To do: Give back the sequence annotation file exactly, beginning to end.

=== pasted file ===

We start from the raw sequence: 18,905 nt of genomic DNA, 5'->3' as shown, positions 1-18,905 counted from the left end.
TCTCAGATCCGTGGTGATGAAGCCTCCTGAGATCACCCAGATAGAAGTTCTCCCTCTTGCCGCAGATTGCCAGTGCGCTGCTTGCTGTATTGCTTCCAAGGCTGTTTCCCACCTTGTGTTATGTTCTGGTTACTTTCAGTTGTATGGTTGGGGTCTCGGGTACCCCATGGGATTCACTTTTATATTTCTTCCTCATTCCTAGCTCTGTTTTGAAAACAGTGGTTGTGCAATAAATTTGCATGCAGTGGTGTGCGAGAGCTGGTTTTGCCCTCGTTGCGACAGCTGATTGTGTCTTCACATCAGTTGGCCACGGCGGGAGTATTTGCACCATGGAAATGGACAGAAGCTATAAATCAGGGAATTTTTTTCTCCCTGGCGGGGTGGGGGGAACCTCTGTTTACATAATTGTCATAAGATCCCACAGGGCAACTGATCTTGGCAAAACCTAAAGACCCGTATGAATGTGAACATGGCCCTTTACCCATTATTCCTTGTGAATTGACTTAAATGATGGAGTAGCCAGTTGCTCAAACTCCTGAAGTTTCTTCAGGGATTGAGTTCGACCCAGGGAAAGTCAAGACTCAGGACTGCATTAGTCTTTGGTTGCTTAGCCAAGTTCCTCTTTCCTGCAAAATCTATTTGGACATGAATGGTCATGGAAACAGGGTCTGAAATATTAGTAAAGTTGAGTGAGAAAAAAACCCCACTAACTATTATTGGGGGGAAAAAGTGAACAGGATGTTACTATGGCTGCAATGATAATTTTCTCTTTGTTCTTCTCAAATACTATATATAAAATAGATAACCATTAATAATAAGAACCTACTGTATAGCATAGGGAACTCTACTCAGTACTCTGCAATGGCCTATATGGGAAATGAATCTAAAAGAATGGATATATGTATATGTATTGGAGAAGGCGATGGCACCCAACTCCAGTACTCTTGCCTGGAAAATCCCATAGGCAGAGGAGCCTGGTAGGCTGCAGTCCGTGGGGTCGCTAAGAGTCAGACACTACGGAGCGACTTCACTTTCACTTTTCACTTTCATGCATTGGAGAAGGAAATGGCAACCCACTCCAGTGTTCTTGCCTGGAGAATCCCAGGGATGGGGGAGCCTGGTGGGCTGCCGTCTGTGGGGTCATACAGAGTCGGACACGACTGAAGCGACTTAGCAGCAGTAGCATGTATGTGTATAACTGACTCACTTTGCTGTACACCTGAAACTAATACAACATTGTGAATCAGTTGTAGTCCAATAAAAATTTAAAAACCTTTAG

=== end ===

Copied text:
We start from the raw sequence: 18,905 nt of genomic DNA, 5'->3' as shown, positions 1-18,905 counted from the left end.
TCTCAGATCCGTGGTGATGAAGCCTCCTGAGATCACCCAGATAGAAGTTCTCCCTCTTGCCGCAGATTGCCAGTGCGCTGCTTGCTGTATTGCTTCCAAGGCTGTTTCCCACCTTGTGTTATGTTCTGGTTACTTTCAGTTGTATGGTTGGGGTCTCGGGTACCCCATGGGATTCACTTTTATATTTCTTCCTCATTCCTAGCTCTGTTTTGAAAACAGTGGTTGTGCAATAAATTTGCATGCAGTGGTGTGCGAGAGCTGGTTTTGCCCTCGTTGCGACAGCTGATTGTGTCTTCACATCAGTTGGCCACGGCGGGAGTATTTGCACCATGGAAATGGACAGAAGCTATAAATCAGGGAATTTTTTTCTCCCTGGCGGGGTGGGGGGAACCTCTGTTTACATAATTGTCATAAGATCCCACAGGGCAACTGATCTTGGCAAAACCTAAAGACCCGTATGAATGTGAACATGGCCCTTTACCCATTATTCCTTGTGAATTGACTTAAATGATGGAGTAGCCAGTTGCTCAAACTCCTGAAGTTTCTTCAGGGATTGAGTTCGACCCAGGGAAAGTCAAGACTCAGGACTGCATTAGTCTTTGGTTGCTTAGCCAAGTTCCTCTTTCCTGCAAAATCTATTTGGACATGAATGGTCATGGAAACAGGGTCTGAAATATTAGTAAAGTTGAGTGAGAAAAAAACCCCACTAACTATTATTGGGGGGAAAAAGTGAACAGGATGTTACTATGGCTGCAATGATAATTTTCTCTTTGTTCTTCTCAAATACTATATATAAAATAGATAACCATTAATAATAAGAACCTACTGTATAGCATAGGGAACTCTACTCAGTACTCTGCAATGGCCTATATGGGAAATGAATCTAAAAGAATGGATATATGTATATGTATTGGAGAAGGCGATGGCACCCAACTCCAGTACTCTTGCCTGGAAAATCCCATAGGCAGAGGAGCCTGGTAGGCTGCAGTCCGTGGGGTCGCTAAGAGTCAGACACTACGGAGCGACTTCACTTTCACTTTTCACTTTCATGCATTGGAGAAGGAAATGGCAACCCACTCCAGTGTTCTTGCCTGGAGAATCCCAGGGATGGGGGAGCCTGGTGGGCTGCCGTCTGTGGGGTCATACAGAGTCGGACACGACTGAAGCGACTTAGCAGCAGTAGCATGTATGTGTATAACTGACTCACTTTGCTGTACACCTGAAACTAATACAACATTGTGAATCAGTTGTAGTCCAATAAAAATTTAAAAACCTTTAG